Position: Program Coordinator

Asian Pacific Partners for Empowerment, Advocacy and Leadership (APPEAL) is a leading, national non-profit organization working toward social justice in the Asian American, Native Hawaiian and Pacific Islander (AA and NHPI) communities. The organization’s mission is to champion social justice and achieve parity and empowerment for Asian Americans, Native Hawaiians and other Pacific Islanders by supporting and mobilizing community-led movements through advocacy and leadership development on critical public health issues.

Under the supervision of the APPEAL Executive Director and Program Manager, the Program Coordinator is responsible for coordinating activities of the ADEPT Project, a data dissemination project funded by the Tobacco-Related Disease Research Program and some activities of the APPEAL PROMISE Network, a national network of individuals and organizations working towards a tobacco-free AA and NHPI community. This position will include the following duties and responsibilities:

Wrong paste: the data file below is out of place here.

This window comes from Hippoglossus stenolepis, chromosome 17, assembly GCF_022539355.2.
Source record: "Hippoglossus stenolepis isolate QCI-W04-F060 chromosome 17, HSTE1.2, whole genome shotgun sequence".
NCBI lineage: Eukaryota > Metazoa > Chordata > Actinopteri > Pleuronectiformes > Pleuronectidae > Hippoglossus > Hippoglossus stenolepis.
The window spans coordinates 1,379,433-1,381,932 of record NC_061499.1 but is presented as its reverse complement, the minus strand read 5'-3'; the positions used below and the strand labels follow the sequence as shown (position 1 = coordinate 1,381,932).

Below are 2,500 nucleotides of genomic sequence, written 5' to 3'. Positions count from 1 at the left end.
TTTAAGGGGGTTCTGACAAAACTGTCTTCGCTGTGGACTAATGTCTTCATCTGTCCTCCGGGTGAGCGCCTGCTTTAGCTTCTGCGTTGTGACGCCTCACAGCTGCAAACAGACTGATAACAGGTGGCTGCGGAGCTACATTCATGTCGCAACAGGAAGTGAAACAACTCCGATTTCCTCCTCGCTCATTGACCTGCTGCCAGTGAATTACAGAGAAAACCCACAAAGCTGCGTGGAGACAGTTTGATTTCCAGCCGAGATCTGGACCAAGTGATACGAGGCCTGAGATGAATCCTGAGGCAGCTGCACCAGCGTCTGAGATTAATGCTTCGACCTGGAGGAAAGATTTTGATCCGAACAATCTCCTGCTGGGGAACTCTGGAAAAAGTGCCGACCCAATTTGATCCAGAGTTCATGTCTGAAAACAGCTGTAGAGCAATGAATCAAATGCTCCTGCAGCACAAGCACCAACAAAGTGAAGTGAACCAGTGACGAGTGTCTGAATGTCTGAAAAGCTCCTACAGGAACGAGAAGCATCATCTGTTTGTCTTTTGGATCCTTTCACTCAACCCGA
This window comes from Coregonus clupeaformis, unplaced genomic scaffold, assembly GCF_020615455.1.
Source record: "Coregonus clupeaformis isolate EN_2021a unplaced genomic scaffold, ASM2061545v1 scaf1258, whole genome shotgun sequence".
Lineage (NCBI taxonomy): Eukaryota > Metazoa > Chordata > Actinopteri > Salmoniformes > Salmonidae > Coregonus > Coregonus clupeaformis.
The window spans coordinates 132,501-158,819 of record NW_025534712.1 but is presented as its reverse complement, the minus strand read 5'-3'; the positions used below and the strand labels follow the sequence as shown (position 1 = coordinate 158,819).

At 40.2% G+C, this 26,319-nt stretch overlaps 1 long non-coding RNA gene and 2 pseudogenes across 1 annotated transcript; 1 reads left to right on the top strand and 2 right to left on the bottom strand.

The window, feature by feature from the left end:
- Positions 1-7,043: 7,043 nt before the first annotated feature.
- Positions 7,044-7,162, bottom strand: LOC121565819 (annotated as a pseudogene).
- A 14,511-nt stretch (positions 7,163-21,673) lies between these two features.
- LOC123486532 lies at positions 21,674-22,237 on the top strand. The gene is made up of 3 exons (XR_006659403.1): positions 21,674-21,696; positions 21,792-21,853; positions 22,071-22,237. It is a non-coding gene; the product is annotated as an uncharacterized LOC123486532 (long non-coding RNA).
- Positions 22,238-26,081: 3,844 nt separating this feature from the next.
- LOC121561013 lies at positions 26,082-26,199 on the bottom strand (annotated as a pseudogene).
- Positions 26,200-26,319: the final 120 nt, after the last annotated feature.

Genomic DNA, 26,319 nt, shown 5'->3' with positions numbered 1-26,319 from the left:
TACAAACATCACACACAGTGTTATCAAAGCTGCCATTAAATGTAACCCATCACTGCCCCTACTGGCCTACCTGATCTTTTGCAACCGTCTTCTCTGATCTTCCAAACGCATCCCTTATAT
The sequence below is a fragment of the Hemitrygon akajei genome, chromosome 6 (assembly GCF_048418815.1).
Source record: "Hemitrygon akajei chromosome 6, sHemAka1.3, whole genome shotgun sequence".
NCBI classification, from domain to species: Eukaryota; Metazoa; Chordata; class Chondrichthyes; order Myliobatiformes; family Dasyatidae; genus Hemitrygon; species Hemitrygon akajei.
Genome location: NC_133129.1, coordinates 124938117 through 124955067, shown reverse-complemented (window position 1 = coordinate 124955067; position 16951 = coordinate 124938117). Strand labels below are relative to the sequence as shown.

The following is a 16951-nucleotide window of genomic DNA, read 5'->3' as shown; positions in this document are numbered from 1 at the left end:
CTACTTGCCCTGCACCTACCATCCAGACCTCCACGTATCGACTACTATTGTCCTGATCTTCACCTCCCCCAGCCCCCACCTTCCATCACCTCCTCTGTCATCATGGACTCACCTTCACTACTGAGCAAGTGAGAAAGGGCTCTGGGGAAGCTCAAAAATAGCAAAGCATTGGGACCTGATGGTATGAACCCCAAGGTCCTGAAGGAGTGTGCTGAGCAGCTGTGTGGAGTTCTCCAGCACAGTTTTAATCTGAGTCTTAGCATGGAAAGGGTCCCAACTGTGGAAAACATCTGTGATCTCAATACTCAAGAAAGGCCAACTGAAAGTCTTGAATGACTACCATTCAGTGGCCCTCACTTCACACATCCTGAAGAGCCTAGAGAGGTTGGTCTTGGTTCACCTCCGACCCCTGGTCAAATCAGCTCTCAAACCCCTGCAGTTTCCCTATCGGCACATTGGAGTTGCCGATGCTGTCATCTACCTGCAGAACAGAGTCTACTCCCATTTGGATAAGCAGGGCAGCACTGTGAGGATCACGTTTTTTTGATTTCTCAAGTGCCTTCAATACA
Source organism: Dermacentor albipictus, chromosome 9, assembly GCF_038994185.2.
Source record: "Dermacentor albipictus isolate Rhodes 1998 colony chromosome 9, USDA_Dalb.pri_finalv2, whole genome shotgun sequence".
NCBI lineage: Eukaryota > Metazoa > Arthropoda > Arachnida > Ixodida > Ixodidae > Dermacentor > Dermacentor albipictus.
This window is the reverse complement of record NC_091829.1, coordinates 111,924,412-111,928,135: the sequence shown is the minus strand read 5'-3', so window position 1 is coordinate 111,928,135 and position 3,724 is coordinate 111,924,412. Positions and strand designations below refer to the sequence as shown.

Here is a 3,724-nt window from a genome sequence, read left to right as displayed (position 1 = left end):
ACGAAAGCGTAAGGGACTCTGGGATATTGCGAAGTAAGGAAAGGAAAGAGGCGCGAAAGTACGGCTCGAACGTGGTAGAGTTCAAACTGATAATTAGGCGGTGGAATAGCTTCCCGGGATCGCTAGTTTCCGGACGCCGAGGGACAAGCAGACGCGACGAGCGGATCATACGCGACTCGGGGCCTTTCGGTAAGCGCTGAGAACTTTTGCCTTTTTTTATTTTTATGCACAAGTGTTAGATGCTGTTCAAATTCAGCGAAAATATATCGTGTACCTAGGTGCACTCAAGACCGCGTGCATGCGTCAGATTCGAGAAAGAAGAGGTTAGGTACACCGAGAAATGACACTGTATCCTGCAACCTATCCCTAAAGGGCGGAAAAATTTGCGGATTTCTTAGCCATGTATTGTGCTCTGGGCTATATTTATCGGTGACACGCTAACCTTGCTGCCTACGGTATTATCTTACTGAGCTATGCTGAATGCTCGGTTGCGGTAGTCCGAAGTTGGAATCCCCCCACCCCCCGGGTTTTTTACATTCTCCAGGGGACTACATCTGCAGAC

• Compile and analyze data on AA and NHPI tobacco control and related social justice issues
  • Disseminate data on AA and NHPI tobacco control to community organizations, policymakers and ethnic and mainstream media
  • Plan, implement, monitor and troubleshoot project activities and progress
  • Assist with the production and distribution of Network materials including factsheets, toolkits and case studies
  • Provide ongoing technical assistance, support, and follow-up to partner organizations
  • Write and submit required program and documentation of progress and participate in regular communication with funders
  • Represent APPEAL at conferences, meetings and other events
  • Work effectively with diverse communities and marinating consistent communication with community partners, coalitions, and community leaders
  • Coordinate meetings and trainings with other staff and partners (e.g. scheduling, locating meeting venues, coordinating travel, etc.)
  • Commitment to the philosophy of APPEAL, to build community capacity and to provide technical assistance and training in a community competent manner
  • Other duties as requested by the Program Manager and Executive Director

Qualifications:

  • Bachelor’s degree in public health or other relevant field, plus three years work experience or commensurate experience required
  • Understanding of and experience working with Asian American, Native Hawaiian and Pacific Islander communities (and other diverse communities) required